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Behavioral Health Champion: Paul Rains

We’ve brought you 10 Behavioral Health Champion interviews since August – all state lawmakers or Administration leaders. Now, we’re bringing you the stories of five leaders in the behavioral health space.

  • Background: The California Hospital Association gathered five hospital executives to discuss their personal stories at their Behavioral Health Symposium last year.

This week’s Behavioral Health Champion is Paul Rains, President of St. Joseph’s Behavioral Health Center.

Feeling the stigma: “I’m a little bit nervous about this. We talk about stigma and we talk about how willing are we to throw up our hands and admit that we have a history. And quite frankly part of that is because even in the medical profession, there are those in the medical profession that don’t understand what it is that we do.”  

His story: “At an early age I sought to self medicate. And I got into things pretty hard and deep and left home at 15 years old. [I] was going to show my parents and the world that I could do this and I could make it on my own.. I spent a number of years doing that thing where, at around age 28 or so, I was living in my car. I was pretty much homeless. I had run everybody out of my life that had mattered, family.

From experience to profession: “I can tell you that I’ve been clean and sober since August 25th, 1988. And that path led me down … I worked for six years in a substance abuse treatment center. It was there that I decided that I wanted to go back to school. I was reading an article in New England Journal of Medicine about how there wasn’t enough folks in the mental health profession that had experience, that had that background… So I started going down the path.”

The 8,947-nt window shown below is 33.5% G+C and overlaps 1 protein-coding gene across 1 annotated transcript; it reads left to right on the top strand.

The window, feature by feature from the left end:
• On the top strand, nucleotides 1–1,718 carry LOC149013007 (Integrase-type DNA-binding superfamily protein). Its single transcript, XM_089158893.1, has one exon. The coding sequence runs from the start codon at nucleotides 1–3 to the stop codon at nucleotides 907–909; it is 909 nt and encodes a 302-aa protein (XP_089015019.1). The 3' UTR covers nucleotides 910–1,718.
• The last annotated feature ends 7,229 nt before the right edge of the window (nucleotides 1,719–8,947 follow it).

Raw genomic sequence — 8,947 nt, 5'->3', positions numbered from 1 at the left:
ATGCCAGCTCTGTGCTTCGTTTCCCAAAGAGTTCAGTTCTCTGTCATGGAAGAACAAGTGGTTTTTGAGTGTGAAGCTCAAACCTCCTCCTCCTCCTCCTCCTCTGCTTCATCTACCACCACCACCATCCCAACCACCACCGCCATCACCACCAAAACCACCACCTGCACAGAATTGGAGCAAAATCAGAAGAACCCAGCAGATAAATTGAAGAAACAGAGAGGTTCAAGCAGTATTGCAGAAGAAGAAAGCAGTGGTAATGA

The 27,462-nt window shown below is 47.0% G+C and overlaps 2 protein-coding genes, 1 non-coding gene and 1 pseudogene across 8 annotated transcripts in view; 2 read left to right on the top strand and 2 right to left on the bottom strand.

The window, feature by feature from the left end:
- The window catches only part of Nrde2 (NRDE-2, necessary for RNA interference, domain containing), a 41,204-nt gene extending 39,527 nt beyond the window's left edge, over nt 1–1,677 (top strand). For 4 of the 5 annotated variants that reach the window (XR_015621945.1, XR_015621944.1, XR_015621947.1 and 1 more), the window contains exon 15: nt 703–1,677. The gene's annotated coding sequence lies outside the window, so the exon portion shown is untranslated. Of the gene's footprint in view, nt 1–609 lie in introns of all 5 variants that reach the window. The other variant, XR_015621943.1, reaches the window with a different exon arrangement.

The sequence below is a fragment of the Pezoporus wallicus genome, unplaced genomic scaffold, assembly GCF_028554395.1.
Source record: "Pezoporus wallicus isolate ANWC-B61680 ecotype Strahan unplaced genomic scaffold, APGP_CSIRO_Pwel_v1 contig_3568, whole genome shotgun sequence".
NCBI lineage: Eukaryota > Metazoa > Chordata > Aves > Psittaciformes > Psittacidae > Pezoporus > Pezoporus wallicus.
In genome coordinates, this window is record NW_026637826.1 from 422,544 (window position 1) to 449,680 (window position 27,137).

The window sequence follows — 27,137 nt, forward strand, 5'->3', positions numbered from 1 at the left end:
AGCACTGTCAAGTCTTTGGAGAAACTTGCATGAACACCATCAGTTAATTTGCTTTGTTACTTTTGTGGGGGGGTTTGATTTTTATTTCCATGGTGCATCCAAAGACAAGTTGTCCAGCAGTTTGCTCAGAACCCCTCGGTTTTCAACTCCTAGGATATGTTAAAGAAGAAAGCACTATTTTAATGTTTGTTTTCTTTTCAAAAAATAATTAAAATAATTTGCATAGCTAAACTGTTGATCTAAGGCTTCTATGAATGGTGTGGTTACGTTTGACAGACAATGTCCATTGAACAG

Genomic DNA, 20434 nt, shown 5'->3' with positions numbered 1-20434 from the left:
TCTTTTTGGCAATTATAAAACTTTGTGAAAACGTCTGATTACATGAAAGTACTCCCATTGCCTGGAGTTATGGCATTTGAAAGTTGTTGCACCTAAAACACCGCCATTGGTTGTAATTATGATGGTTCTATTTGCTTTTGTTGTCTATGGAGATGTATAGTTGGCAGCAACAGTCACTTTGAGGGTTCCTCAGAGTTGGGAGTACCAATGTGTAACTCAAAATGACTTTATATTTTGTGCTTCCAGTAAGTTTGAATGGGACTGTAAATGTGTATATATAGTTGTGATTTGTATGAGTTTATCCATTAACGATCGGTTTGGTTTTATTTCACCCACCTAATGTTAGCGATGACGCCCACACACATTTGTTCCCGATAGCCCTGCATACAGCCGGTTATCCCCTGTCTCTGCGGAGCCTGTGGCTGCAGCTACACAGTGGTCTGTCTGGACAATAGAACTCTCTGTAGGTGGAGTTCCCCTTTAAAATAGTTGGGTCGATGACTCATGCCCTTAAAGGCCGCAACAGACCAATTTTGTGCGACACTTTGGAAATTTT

“I think about how very easily society discards folks with mental illness and substance use disorders. We pass value judgments on them. Even even those of us in the medical field oftentimes can get exasperated with patients that we’ve worked with. And always bringing it back to remembering that we can’t throw these people away. We don’t know who we’re dealing with. I think about that I was almost thrown away. And if it hadn’t been for some very fortuitous events that happened in my life, and some very generous people that reached out to help me when I couldn’t help myself.”

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